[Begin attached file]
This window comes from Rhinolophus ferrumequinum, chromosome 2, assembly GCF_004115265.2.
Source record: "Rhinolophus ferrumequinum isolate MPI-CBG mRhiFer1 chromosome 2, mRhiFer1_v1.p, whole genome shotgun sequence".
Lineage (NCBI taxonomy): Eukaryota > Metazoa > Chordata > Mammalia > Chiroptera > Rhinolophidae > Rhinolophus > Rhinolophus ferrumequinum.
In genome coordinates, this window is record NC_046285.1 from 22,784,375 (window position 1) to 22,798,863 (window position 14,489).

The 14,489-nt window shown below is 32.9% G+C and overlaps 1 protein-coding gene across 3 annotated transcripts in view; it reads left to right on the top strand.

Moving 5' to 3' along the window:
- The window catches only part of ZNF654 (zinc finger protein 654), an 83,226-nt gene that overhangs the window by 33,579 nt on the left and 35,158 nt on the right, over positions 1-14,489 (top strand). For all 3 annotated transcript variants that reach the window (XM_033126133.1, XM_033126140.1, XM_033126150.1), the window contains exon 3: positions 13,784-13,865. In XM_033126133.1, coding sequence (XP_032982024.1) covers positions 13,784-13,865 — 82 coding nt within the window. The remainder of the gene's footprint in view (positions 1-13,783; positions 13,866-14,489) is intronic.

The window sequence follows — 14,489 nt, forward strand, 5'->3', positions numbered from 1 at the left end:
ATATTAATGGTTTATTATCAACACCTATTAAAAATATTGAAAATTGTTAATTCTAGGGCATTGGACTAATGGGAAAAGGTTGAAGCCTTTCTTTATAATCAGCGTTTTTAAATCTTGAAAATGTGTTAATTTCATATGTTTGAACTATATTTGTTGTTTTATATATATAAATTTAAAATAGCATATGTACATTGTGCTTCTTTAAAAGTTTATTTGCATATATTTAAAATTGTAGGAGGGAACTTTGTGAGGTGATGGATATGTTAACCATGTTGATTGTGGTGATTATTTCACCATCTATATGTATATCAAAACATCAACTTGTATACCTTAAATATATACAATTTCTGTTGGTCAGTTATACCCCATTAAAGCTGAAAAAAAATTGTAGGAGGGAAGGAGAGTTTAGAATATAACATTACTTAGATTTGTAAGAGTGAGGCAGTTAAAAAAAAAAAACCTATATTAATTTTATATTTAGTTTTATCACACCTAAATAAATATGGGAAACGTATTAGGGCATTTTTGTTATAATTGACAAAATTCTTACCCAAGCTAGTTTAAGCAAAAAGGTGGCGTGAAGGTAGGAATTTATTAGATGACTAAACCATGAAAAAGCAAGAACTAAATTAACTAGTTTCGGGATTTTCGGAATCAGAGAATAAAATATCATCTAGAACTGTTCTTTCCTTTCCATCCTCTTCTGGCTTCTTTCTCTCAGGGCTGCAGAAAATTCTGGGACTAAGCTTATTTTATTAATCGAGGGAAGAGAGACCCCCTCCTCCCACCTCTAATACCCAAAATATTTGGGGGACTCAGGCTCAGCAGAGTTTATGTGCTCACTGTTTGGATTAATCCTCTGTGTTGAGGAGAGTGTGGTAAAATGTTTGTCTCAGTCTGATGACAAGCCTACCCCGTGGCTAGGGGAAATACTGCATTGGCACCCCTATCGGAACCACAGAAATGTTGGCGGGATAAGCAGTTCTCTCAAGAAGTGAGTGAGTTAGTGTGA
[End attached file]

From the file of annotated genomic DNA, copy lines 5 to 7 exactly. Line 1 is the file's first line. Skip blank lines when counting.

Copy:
The 14,489-nt window shown below is 32.9% G+C and overlaps 1 protein-coding gene across 3 annotated transcripts in view; it reads left to right on the top strand.

Moving 5' to 3' along the window:
- The window catches only part of ZNF654 (zinc finger protein 654), an 83,226-nt gene that overhangs the window by 33,579 nt on the left and 35,158 nt on the right, over positions 1-14,489 (top strand). For all 3 annotated transcript variants that reach the window (XM_033126133.1, XM_033126140.1, XM_033126150.1), the window contains exon 3: positions 13,784-13,865. In XM_033126133.1, coding sequence (XP_032982024.1) covers positions 13,784-13,865 — 82 coding nt within the window. The remainder of the gene's footprint in view (positions 1-13,783; positions 13,866-14,489) is intronic.